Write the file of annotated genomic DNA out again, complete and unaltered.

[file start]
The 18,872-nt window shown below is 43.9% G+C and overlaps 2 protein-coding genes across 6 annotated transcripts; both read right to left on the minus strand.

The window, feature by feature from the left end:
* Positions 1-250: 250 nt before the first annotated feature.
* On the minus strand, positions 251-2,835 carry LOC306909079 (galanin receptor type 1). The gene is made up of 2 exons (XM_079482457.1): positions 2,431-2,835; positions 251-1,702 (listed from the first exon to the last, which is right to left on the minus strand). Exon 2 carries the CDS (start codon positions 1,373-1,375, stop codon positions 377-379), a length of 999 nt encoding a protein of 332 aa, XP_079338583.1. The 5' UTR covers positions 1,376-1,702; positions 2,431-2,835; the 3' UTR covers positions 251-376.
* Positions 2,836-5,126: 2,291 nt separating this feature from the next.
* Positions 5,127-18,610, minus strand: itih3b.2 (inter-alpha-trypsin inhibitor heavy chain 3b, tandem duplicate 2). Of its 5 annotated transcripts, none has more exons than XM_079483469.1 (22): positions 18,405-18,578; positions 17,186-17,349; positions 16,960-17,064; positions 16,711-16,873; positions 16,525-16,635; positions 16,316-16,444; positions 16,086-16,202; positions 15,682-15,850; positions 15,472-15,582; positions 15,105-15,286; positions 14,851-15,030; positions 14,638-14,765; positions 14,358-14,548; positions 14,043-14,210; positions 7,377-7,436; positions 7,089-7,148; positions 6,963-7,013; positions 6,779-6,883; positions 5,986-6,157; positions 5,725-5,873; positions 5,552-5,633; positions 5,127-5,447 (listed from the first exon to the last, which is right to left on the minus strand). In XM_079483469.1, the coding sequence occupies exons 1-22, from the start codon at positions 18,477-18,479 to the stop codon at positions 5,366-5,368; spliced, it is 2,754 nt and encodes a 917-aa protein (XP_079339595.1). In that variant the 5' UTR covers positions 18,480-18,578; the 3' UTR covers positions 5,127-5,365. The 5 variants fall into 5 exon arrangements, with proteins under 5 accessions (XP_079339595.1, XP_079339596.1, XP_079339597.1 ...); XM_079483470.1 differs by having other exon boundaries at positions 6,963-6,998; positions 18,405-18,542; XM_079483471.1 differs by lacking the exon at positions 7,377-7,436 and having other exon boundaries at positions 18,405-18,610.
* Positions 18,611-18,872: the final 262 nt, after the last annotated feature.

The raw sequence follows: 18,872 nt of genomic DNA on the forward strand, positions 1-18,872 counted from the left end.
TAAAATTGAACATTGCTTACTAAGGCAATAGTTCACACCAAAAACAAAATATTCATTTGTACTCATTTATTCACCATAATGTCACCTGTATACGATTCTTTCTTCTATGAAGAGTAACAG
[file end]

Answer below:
The 18,872-nt window shown below is 43.9% G+C and overlaps 2 protein-coding genes across 6 annotated transcripts; both read right to left on the minus strand.

The window, feature by feature from the left end:
* Positions 1-250: 250 nt before the first annotated feature.
* On the minus strand, positions 251-2,835 carry LOC306909079 (galanin receptor type 1). The gene is made up of 2 exons (XM_079482457.1): positions 2,431-2,835; positions 251-1,702 (listed from the first exon to the last, which is right to left on the minus strand). Exon 2 carries the CDS (start codon positions 1,373-1,375, stop codon positions 377-379), a length of 999 nt encoding a protein of 332 aa, XP_079338583.1. The 5' UTR covers positions 1,376-1,702; positions 2,431-2,835; the 3' UTR covers positions 251-376.
* Positions 2,836-5,126: 2,291 nt separating this feature from the next.
* Positions 5,127-18,610, minus strand: itih3b.2 (inter-alpha-trypsin inhibitor heavy chain 3b, tandem duplicate 2). Of its 5 annotated transcripts, none has more exons than XM_079483469.1 (22): positions 18,405-18,578; positions 17,186-17,349; positions 16,960-17,064; positions 16,711-16,873; positions 16,525-16,635; positions 16,316-16,444; positions 16,086-16,202; positions 15,682-15,850; positions 15,472-15,582; positions 15,105-15,286; positions 14,851-15,030; positions 14,638-14,765; positions 14,358-14,548; positions 14,043-14,210; positions 7,377-7,436; positions 7,089-7,148; positions 6,963-7,013; positions 6,779-6,883; positions 5,986-6,157; positions 5,725-5,873; positions 5,552-5,633; positions 5,127-5,447 (listed from the first exon to the last, which is right to left on the minus strand). In XM_079483469.1, the coding sequence occupies exons 1-22, from the start codon at positions 18,477-18,479 to the stop codon at positions 5,366-5,368; spliced, it is 2,754 nt and encodes a 917-aa protein (XP_079339595.1). In that variant the 5' UTR covers positions 18,480-18,578; the 3' UTR covers positions 5,127-5,365. The 5 variants fall into 5 exon arrangements, with proteins under 5 accessions (XP_079339595.1, XP_079339596.1, XP_079339597.1 ...); XM_079483470.1 differs by having other exon boundaries at positions 6,963-6,998; positions 18,405-18,542; XM_079483471.1 differs by lacking the exon at positions 7,377-7,436 and having other exon boundaries at positions 18,405-18,610.
* Positions 18,611-18,872: the final 262 nt, after the last annotated feature.

The raw sequence follows: 18,872 nt of genomic DNA on the forward strand, positions 1-18,872 counted from the left end.
TAAAATTGAACATTGCTTACTAAGGCAATAGTTCACACCAAAAACAAAATATTCATTTGTACTCATTTATTCACCATAATGTCACCTGTATACGATTCTTTCTTCTATGAAGAGTAACAG